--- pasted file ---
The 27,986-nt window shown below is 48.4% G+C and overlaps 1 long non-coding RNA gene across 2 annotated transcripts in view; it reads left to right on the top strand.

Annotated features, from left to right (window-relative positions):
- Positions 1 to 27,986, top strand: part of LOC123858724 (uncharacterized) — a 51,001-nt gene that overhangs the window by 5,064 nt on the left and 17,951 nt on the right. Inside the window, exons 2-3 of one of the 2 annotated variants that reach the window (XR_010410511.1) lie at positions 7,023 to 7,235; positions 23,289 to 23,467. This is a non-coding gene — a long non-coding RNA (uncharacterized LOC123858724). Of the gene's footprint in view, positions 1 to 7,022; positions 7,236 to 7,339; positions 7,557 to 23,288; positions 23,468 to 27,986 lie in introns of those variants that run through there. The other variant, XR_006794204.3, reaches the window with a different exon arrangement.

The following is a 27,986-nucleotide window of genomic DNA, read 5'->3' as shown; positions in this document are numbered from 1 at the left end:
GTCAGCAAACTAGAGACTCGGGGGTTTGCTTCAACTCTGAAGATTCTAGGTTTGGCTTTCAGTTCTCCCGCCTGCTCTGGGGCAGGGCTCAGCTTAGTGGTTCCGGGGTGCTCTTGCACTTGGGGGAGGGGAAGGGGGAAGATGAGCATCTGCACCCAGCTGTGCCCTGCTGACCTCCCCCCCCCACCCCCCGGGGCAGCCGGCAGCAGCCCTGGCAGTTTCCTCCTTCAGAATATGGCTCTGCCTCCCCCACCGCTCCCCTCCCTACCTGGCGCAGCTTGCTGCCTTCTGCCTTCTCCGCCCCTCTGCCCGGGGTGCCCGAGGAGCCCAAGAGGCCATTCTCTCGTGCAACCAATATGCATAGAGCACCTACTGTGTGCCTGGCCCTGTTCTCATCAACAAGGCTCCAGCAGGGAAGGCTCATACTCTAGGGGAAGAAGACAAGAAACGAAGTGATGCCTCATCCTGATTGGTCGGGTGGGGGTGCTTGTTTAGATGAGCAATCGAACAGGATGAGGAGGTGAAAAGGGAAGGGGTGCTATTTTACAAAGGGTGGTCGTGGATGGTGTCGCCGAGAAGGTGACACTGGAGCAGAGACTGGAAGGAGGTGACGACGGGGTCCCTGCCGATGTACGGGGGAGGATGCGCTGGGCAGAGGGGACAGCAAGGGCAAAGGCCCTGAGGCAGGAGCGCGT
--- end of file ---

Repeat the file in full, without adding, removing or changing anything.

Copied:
The 27,986-nt window shown below is 48.4% G+C and overlaps 1 long non-coding RNA gene across 2 annotated transcripts in view; it reads left to right on the top strand.

Annotated features, from left to right (window-relative positions):
- Positions 1 to 27,986, top strand: part of LOC123858724 (uncharacterized) — a 51,001-nt gene that overhangs the window by 5,064 nt on the left and 17,951 nt on the right. Inside the window, exons 2-3 of one of the 2 annotated variants that reach the window (XR_010410511.1) lie at positions 7,023 to 7,235; positions 23,289 to 23,467. This is a non-coding gene — a long non-coding RNA (uncharacterized LOC123858724). Of the gene's footprint in view, positions 1 to 7,022; positions 7,236 to 7,339; positions 7,557 to 23,288; positions 23,468 to 27,986 lie in introns of those variants that run through there. The other variant, XR_006794204.3, reaches the window with a different exon arrangement.

The following is a 27,986-nucleotide window of genomic DNA, read 5'->3' as shown; positions in this document are numbered from 1 at the left end:
GTCAGCAAACTAGAGACTCGGGGGTTTGCTTCAACTCTGAAGATTCTAGGTTTGGCTTTCAGTTCTCCCGCCTGCTCTGGGGCAGGGCTCAGCTTAGTGGTTCCGGGGTGCTCTTGCACTTGGGGGAGGGGAAGGGGGAAGATGAGCATCTGCACCCAGCTGTGCCCTGCTGACCTCCCCCCCCCACCCCCCGGGGCAGCCGGCAGCAGCCCTGGCAGTTTCCTCCTTCAGAATATGGCTCTGCCTCCCCCACCGCTCCCCTCCCTACCTGGCGCAGCTTGCTGCCTTCTGCCTTCTCCGCCCCTCTGCCCGGGGTGCCCGAGGAGCCCAAGAGGCCATTCTCTCGTGCAACCAATATGCATAGAGCACCTACTGTGTGCCTGGCCCTGTTCTCATCAACAAGGCTCCAGCAGGGAAGGCTCATACTCTAGGGGAAGAAGACAAGAAACGAAGTGATGCCTCATCCTGATTGGTCGGGTGGGGGTGCTTGTTTAGATGAGCAATCGAACAGGATGAGGAGGTGAAAAGGGAAGGGGTGCTATTTTACAAAGGGTGGTCGTGGATGGTGTCGCCGAGAAGGTGACACTGGAGCAGAGACTGGAAGGAGGTGACGACGGGGTCCCTGCCGATGTACGGGGGAGGATGCGCTGGGCAGAGGGGACAGCAAGGGCAAAGGCCCTGAGGCAGGAGCGCGT